Making ice cream is a lot easier than it was 100 years ago when a common first date involved a woman sitting on top of a large freezing mechanism while her prospective beaux operated the mixer with a hand crank. Now we have ice cream makers that can fit on your counter top – no sitting required. Hamilton Beach and Cuisinart both make quality machines to manufacture your creamy treats, but which one of them is best suited for your needs?
We’ll look at the Hamilton Beach 68330N Ice Cream Maker and the Cuisinart ICE-21 1.5 Frozen Yogurt-Ice Cream Maker to see how these models stack up against each other. These machines operate in different ways and include different sets of features, but both produce a variety of deliciously cold desserts that you’re sure to enjoy. We’ll look at capacity, usability, and size in our comparison, so that you’ll be able to make the best purchase for you.
Hamilton Beach 68330N
With a maximum capacity of four quarts, this machine can crank out enough to ice cream to feed the entire guest list of your family reunion. Alternatively, pack it in re-usable containers and store it in your freezer so you don’t have to run to the gas station next time your sweet tooth starts tingling. The whole process only takes about 40 minutes, and then you’re left with up to a gallon of ice cream.
This model’s capacity is quite a bit smaller, producing up to 1.5 quarts at one time. You may not be able to feed a whole party at this level, but 1.5 quarts is probably sufficient for a family dinner. Additionally, you may not even want to have more than a quart and a half sitting in your freezer, smugly chilling while it tests your self-control minute by minute. This capacity is closer to the containers that you might buy at the grocery store.
Verdict: The right capacity for you is going to depend on what you plan on using your ice cream maker for. If you host a lot of parties, or if you’re someone who likes to get everything done well ahead of time, the 68330N may be your best bet. If you never really need more than a quart and a half of ice cream at a time, then the ICE-21 will be perfect for you. All that being said, options are important. You never know when you might need to host a get-together at the last minute. The 4-quart offering is going to be your best investment for preparation’s sake.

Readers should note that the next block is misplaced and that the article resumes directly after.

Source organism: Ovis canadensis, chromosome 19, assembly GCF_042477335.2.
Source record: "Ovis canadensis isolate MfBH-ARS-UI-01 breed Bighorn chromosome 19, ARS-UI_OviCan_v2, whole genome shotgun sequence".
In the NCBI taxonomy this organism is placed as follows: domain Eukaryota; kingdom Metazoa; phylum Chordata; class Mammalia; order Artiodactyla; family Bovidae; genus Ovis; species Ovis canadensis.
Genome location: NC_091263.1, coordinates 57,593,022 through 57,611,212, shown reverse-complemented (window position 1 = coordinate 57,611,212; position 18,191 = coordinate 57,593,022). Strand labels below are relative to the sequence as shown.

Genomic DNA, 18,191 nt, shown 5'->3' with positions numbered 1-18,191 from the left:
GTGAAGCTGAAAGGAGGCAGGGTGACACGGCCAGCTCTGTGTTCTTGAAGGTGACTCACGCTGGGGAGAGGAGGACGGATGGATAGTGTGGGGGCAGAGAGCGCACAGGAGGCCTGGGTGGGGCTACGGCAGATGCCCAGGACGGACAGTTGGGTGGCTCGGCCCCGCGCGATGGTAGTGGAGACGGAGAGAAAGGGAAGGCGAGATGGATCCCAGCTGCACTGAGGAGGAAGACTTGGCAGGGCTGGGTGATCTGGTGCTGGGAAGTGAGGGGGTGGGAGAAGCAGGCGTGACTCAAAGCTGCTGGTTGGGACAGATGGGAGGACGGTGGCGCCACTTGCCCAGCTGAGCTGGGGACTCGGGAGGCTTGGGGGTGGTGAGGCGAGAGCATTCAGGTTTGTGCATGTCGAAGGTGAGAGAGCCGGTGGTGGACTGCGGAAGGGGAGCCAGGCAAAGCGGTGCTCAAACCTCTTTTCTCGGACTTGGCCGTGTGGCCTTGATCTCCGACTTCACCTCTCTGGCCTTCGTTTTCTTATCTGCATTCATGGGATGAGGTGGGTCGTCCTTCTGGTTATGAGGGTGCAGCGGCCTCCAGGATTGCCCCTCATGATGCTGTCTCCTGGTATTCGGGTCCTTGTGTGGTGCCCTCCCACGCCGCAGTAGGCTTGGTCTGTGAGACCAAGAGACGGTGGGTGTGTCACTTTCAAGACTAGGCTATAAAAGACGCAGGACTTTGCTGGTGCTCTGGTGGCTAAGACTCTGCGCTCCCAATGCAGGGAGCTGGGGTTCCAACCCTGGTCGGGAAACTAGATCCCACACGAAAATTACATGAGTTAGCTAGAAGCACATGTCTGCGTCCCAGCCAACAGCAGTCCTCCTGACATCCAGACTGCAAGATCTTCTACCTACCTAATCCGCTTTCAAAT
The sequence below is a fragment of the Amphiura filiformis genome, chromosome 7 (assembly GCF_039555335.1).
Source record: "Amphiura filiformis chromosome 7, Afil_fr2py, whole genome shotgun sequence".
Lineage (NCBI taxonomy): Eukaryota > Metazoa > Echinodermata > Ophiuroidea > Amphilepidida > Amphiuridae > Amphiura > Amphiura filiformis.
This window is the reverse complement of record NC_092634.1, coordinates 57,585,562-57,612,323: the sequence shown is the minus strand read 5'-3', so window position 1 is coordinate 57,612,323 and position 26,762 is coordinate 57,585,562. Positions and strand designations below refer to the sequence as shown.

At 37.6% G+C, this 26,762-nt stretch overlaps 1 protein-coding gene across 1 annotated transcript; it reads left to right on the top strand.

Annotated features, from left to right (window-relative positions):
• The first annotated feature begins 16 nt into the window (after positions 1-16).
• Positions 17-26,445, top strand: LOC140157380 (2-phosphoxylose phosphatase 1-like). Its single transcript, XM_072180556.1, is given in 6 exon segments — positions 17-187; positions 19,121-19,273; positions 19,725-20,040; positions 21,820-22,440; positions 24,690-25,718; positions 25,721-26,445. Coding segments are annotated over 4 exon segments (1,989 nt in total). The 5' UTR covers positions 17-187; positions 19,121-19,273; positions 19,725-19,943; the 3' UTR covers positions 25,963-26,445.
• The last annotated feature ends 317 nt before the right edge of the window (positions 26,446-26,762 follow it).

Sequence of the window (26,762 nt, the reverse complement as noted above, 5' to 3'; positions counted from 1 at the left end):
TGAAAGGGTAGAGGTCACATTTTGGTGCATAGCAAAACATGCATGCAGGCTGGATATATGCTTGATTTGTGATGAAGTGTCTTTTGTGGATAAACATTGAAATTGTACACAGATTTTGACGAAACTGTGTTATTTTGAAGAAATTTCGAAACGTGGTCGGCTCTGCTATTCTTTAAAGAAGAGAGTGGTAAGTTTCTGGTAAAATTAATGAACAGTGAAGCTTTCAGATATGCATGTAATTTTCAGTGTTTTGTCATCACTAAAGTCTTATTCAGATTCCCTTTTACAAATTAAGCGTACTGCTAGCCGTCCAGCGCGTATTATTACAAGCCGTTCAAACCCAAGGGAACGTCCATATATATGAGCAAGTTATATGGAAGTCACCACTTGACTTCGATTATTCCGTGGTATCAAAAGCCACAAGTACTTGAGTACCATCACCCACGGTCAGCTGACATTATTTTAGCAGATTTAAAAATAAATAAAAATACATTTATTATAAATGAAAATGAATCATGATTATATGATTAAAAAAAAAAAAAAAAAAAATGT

Hamilton Beach 68330N
Making ice cream with this model requires a couple components besides the actual ice cream ingredients. For every gallon of ice cream you produce, you’ll also need eight to twelve pounds of ice and three cups of rock salt. The ice and salt get placed in layers around the cylinder and function to freeze the ice cream as it gets churned. This process isn’t too complicated, but it does mean a couple extra steps and a couple extra purchases.
This model doesn’t require ice or rock salt. Instead, a double insulated freezer bowl is prepared in your freezer and does all that work for you. Eliminating ice and rock salt from the equation does make this a simpler process, but it also requires a lot more time – the freezer bowl usually needs 16 to 24 hours in order to reach its optimal temperature. On the plus side, the electric motor only takes 20 minutes or less to produce the ice cream once the ingredients are in the bowl.
Verdict: This is another situation in which your needs will certainly inform your decision. Ice and rock salt might be a pain, but as long as you have enough of them, you can continually make ice cream without having to refreeze any components. The ICE-21 will need 16 to 24 hours to freeze the bowl after every use, so 1.5 quarts is all you’ll get in one day, but you avoid the frustration of running out to the store for fresh ice and rock salt every time you want ice cream. The advantages and disadvantages are pretty evenly matched here, but the ICE-21 beats its competitor by a narrow margin; the freezer bowl may add time to the equation, but it removes cost and inconvenience.
Hamilton Beach 68330N
At 15.3 x 12.5 x 11, this is a handily-sized machine that could fit easily on a countertop or kitchen table. It weighs in at around five pounds, which means you can move it around quickly and simply while attending to other elements of the meal you’re preparing. With a gallon of ingredients and eight to twelve pounds of ice inside, however, this model will be a lot heavier.
This model has very similar dimensions to its competitor (10.8 x 10.8 x 15.8), but it weighs a remarkable four pounds more. Probably due to the double insulated freezer bowl, nine pounds makes this a heavier machine. On the other hand, you’ll be putting a lot less into this model while making ice cream – it doesn’t require ice or rock salt, and it only uses about a third of the ingredients.
Verdict: While at the outset, the Hamilton Beach model seems a lot lighter, the ICE-21’s elimination of rock salt and ice makes it featherweight in comparison during the actual ice cream making process. Remember also that you’ll have to dispose of the rock salt and ice water after your ice cream is complete. The ICE-21 takes the ribbon for size.
These are two very different ice cream makers in several ways. The Hamilton Beach 68330N is the best-suited for occasions that require a high yield and flexibility of use. It doesn’t need to be frozen over night and can continually churn out ice cream as long as you keep the ice and rock salt flowing.
While the Cuisinart ICE-21 doesn’t produce as much ice cream at a time and requires a long freezing preparation process, it is more convenient overall. It doesn’t require rock salt or ice, and it’s much lighter during production. Unless you think you need the four-quart capacity offered by Hamilton Beach, Cuisinart’s offering will stand you in good stead for your ice cream needs and will be cheaper in the long run. No extra purchase to make it work, and maybe making a little less ice cream isn’t such a bad thing.